‘Moralwashing’: Major companies fail to leave Russian market

‘Moralwashing’: Major companies fail to leave Russian market
Moscow City, Moscow's financial district, was once home to many international corporations, some of which have decided to remain in Russia. Credit: Dmitry Chistoprudov / Creative Commons

Of the 114 largest foreign corporations active in the Russian market before Russia’s invasion of Ukraine, only 6% have fully withdrawn from the Russian market. The vast majority claim to have done so while quietly retaining their investments in the market, a new report by the Moral Rating Agency has revealed.

63 of the largest companies (55%) have only partially exited the Russian market, while an additional 44 companies (39%) have not left the market at all.

Although some companies make a public declaration that they intend to leave the Russian market, they often fail to sever ties with subsidiaries still active in the market, which are often more profitable. Other companies backtrack on previous commitments and make excuses as to why they will remain in the market.

“Companies say that they will get out of Russia but the devil is in the details and most don't deliver. They're devils in angels’ clothing,” explains Mark Dixon, founder of the Moral Rating Agency.

Major companies 'stuck in the middle'

The rating agency says that most major international companies are “stuck in the middle”, making only minor concessions to the international sanctions on Russia but not fully pulling out from the market.

Major companies include Airbus, Apple, BP, FedEx, General Electric, Goldman Sachs, JP Morgan, Mercedes-Benz, Meta, Nestle, PepsiCo, Sony, TotalEnergies, Volkswagen, Walt Dinsey, among others.

“Companies are hiding in a grey zone where they do little but profess to be doing a lot,” Dixon said. “When people hear that a company is out of Russia, they don’t have time to check which activities were not included in the statement.”

Credit: Marta Mieze/ The Brussels Times

For example, Meta (Facebook) still sells adverts in the Russian market, PepsiCo still operates quietly in the milk market, and Allianz insurance group will only actually sell half of its Russian subsidiary.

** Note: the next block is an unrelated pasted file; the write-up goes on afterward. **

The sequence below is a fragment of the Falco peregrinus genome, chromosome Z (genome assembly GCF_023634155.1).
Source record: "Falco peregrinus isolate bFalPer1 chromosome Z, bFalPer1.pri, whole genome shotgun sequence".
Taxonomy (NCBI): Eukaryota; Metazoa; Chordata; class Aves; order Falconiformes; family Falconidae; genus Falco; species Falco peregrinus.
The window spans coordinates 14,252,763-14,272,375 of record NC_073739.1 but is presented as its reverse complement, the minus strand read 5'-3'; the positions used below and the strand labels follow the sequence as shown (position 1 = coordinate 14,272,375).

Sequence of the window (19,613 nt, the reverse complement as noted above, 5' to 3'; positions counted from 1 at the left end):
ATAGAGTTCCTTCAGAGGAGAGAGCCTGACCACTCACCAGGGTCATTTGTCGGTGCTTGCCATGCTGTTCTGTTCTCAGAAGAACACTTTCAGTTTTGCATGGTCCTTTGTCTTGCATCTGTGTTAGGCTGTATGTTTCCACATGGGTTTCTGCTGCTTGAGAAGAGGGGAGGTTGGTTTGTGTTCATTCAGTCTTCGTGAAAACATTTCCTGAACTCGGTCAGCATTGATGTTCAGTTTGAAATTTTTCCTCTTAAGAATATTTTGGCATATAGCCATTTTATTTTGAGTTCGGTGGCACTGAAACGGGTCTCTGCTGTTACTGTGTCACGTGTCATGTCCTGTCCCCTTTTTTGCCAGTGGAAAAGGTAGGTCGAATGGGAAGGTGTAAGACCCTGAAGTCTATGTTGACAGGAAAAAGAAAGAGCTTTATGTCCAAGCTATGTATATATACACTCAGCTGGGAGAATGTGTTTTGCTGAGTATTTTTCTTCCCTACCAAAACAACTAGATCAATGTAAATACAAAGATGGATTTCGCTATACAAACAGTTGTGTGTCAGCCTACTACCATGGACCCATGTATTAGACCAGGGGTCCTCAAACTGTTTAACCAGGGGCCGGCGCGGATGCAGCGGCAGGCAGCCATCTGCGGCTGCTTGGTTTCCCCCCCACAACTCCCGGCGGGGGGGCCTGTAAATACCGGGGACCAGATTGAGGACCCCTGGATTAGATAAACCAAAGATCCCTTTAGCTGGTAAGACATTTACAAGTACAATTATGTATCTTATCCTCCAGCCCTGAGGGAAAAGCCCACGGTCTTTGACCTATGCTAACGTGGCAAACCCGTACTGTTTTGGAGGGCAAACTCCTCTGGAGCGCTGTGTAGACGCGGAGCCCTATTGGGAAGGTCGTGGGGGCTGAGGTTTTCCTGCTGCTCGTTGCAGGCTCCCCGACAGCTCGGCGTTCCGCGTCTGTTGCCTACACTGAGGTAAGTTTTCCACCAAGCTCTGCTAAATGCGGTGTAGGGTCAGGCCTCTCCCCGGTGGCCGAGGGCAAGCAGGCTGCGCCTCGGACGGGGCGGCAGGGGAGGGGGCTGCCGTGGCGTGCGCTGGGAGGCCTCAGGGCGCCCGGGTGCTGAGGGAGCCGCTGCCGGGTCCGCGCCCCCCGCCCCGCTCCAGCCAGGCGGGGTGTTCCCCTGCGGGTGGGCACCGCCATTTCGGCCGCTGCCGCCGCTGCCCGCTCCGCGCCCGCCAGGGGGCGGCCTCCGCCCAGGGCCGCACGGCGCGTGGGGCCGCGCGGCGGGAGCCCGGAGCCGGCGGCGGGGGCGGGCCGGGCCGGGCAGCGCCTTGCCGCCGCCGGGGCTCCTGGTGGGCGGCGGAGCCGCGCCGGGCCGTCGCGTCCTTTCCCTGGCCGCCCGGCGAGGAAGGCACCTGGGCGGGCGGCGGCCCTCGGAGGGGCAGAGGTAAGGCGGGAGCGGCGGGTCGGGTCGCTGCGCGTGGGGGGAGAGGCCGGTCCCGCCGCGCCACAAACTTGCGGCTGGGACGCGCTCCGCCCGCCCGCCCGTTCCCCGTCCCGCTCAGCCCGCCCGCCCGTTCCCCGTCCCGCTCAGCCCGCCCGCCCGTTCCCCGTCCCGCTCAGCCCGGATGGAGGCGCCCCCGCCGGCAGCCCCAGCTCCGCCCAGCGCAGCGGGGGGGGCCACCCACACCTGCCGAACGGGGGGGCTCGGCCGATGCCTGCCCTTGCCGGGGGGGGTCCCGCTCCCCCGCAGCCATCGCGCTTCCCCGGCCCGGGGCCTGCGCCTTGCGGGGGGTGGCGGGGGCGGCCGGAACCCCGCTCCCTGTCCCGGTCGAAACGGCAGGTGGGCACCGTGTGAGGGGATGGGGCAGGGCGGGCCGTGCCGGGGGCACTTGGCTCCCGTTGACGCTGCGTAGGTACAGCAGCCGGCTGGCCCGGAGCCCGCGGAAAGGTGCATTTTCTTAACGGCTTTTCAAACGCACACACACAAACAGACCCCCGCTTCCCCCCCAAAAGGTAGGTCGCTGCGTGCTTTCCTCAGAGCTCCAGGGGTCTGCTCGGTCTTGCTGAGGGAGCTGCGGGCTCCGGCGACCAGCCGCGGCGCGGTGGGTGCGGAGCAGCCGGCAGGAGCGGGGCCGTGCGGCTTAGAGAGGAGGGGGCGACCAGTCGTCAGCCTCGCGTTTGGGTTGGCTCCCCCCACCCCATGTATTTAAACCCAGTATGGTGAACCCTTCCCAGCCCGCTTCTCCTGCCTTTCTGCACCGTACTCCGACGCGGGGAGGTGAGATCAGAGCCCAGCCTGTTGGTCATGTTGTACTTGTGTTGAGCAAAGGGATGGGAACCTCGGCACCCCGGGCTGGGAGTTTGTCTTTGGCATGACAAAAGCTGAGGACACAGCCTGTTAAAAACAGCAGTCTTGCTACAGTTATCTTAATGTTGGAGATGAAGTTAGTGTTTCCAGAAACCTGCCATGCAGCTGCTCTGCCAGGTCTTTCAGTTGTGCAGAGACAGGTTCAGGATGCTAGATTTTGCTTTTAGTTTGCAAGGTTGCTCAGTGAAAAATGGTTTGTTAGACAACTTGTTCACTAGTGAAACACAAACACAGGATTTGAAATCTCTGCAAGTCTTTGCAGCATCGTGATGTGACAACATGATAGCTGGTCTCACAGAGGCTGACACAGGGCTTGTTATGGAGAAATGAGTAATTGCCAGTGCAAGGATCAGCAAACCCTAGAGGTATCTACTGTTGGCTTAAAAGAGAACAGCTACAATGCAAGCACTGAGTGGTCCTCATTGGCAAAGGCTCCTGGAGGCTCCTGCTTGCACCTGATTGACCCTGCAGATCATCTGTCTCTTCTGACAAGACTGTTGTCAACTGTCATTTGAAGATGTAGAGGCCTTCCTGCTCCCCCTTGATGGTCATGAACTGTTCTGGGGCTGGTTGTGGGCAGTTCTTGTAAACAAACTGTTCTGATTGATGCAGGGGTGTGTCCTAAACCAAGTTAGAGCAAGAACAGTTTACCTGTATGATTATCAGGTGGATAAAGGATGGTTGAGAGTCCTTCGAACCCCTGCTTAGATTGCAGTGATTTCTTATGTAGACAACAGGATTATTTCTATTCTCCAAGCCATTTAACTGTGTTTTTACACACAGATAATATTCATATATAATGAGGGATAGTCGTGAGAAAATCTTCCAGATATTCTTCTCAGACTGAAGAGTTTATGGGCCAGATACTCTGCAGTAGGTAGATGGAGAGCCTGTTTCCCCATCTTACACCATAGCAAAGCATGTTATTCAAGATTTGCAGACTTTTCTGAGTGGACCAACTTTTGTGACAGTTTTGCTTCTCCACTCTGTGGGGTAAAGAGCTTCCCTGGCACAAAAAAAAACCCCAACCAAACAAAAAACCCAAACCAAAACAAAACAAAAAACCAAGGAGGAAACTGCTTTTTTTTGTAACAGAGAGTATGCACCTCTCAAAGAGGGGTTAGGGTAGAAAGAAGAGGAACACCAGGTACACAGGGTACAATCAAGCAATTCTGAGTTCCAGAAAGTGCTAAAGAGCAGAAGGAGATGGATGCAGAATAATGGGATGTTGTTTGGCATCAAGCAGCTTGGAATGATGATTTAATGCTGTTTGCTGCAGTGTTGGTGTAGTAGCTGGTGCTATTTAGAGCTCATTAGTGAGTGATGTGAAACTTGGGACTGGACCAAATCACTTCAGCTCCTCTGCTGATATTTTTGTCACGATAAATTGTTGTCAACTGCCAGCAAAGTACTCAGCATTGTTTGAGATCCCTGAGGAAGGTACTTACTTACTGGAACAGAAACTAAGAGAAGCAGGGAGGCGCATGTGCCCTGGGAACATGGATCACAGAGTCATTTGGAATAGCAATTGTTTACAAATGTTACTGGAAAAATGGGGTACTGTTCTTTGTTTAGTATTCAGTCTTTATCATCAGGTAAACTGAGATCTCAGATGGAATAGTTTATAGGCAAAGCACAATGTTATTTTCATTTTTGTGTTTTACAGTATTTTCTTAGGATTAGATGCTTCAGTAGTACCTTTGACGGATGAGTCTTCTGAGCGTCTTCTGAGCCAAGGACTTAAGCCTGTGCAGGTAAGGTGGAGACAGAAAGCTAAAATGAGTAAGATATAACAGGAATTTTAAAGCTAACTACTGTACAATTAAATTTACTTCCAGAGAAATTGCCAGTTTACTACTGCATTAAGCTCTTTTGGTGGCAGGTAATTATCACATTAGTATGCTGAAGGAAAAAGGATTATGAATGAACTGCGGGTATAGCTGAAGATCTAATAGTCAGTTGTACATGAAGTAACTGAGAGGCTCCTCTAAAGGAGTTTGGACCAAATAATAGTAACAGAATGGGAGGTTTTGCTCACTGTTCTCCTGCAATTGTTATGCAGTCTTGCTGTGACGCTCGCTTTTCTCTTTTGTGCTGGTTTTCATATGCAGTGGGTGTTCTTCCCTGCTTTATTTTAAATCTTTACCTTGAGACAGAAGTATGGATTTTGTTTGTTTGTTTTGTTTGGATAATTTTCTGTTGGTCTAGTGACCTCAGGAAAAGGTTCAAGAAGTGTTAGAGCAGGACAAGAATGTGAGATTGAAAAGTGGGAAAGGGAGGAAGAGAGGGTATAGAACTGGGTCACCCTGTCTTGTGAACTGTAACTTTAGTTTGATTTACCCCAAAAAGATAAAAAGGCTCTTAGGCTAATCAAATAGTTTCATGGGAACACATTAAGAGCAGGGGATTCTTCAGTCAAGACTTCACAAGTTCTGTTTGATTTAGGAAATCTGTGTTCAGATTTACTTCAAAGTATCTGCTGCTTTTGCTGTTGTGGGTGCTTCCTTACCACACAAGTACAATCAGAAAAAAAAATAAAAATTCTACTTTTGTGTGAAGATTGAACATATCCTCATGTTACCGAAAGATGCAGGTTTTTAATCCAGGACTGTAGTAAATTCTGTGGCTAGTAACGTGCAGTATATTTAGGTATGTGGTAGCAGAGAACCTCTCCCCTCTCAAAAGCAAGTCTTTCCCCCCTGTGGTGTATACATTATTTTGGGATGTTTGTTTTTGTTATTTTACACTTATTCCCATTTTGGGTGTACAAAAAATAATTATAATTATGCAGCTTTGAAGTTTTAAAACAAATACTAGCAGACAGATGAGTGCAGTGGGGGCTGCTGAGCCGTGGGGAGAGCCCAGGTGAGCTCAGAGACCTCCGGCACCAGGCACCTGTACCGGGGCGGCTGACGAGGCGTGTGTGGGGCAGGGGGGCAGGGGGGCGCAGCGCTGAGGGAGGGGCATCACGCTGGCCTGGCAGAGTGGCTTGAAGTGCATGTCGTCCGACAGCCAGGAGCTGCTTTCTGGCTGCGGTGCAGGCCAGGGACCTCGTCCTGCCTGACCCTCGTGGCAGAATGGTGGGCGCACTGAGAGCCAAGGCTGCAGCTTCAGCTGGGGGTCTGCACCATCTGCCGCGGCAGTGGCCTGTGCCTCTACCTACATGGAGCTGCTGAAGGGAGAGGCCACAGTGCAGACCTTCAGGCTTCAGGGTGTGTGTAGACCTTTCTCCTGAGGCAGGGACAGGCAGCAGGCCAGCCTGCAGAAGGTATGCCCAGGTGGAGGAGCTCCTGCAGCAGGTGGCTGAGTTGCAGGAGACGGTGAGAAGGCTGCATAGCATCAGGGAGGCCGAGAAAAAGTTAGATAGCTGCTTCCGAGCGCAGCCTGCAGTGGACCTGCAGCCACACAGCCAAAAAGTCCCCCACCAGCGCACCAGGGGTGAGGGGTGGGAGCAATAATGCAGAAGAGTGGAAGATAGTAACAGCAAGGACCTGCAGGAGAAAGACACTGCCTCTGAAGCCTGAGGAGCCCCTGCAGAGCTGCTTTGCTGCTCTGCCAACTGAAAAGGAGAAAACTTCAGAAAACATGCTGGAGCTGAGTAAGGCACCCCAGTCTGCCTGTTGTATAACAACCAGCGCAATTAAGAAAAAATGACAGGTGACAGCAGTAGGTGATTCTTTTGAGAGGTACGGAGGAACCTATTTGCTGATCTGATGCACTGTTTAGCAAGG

Other major Western companies have made no attempts to withdraw from the Russian market. These include the Bank of America, Dutch holding company EXOR Group, and American car manufacturer Ford.

Most major Chinese companies remain in the Russian market, as well as several major Japanese, Indian, and Saudi companies.

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Of the 63 corporations committed to withdrawing from the Russian market, only seven companies, Alphabet (Google), Amazon, BMW, Deutsche Telekom, Honda, Sysco, and Valero Energy, have conducted a “full and complete exit from Russia.”

“The companies don’t just fail to exit properly. They often also exaggerate or play up their paltry efforts. Russia is such a hot potato that companies are ‘moralwashing’ to hide their inaction or incomplete action."

Belgian companies remain in Russia

In total, over 1,200 companies have curtailed operations in Russia since the start of the war, according to data from the Yale School of Management. This has cost many companies a great deal in money in missed investments and costs.

Two major Belgian companies, Bekaert and Deep in Russia, still maintain a presence in the Russian market. A further three (Deceuninck, Sarens, and Soudal) are preparing to leave but are “buying time” and are still continuing with some projects.

Dixon blasts companies who actively choose not to leave the Russian market and states that the Moral Rating Agency aims to expose these companies and “publicly admonish them.”

“It’s no surprise that financially-driven, morally-vacant corporations are failing to get out completely. What is surprising is that these moral cowards are getting credit for being heroes, through a combination of lack of transparency, the complexity of their operations, and often by actively spinning their stories,” Dixon said.

Only one Belgian company, AB InBev, has conducted a “clean break”, selling their stake in joint ventures and suspending the use of their licence in Russia.


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